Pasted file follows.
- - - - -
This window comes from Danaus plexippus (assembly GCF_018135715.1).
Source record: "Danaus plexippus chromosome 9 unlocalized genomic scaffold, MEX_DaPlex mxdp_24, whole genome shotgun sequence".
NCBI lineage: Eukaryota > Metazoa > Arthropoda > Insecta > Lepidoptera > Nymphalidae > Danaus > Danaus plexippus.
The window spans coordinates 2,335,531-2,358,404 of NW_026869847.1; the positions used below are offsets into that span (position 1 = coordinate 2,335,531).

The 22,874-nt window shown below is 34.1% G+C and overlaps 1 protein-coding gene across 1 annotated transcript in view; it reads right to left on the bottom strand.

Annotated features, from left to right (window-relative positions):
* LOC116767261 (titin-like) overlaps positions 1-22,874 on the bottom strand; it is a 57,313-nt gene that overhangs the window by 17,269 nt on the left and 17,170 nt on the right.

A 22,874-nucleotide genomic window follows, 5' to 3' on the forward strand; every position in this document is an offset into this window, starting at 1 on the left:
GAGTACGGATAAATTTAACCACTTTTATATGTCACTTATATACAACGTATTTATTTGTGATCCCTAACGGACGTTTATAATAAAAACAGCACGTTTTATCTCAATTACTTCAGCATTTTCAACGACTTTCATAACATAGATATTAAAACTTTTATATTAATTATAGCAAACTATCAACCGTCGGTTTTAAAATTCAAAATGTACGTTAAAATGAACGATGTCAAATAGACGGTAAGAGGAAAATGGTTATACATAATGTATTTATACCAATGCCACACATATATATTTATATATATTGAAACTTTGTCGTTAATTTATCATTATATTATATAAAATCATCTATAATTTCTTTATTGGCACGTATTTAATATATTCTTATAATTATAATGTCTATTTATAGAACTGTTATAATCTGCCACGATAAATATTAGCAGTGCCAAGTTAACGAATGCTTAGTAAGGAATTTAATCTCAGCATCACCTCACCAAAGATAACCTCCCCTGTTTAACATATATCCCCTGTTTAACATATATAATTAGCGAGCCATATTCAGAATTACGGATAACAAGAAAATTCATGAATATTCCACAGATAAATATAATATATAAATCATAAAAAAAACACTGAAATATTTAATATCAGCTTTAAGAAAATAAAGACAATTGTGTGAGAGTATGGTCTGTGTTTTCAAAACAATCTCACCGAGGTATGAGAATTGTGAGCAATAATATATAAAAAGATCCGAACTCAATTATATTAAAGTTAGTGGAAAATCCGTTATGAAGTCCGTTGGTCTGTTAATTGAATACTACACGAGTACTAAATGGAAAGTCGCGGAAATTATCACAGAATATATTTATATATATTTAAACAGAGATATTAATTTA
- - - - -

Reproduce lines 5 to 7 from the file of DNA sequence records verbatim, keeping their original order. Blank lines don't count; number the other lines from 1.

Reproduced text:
The 22,874-nt window shown below is 34.1% G+C and overlaps 1 protein-coding gene across 1 annotated transcript in view; it reads right to left on the bottom strand.

Annotated features, from left to right (window-relative positions):
* LOC116767261 (titin-like) overlaps positions 1-22,874 on the bottom strand; it is a 57,313-nt gene that overhangs the window by 17,269 nt on the left and 17,170 nt on the right.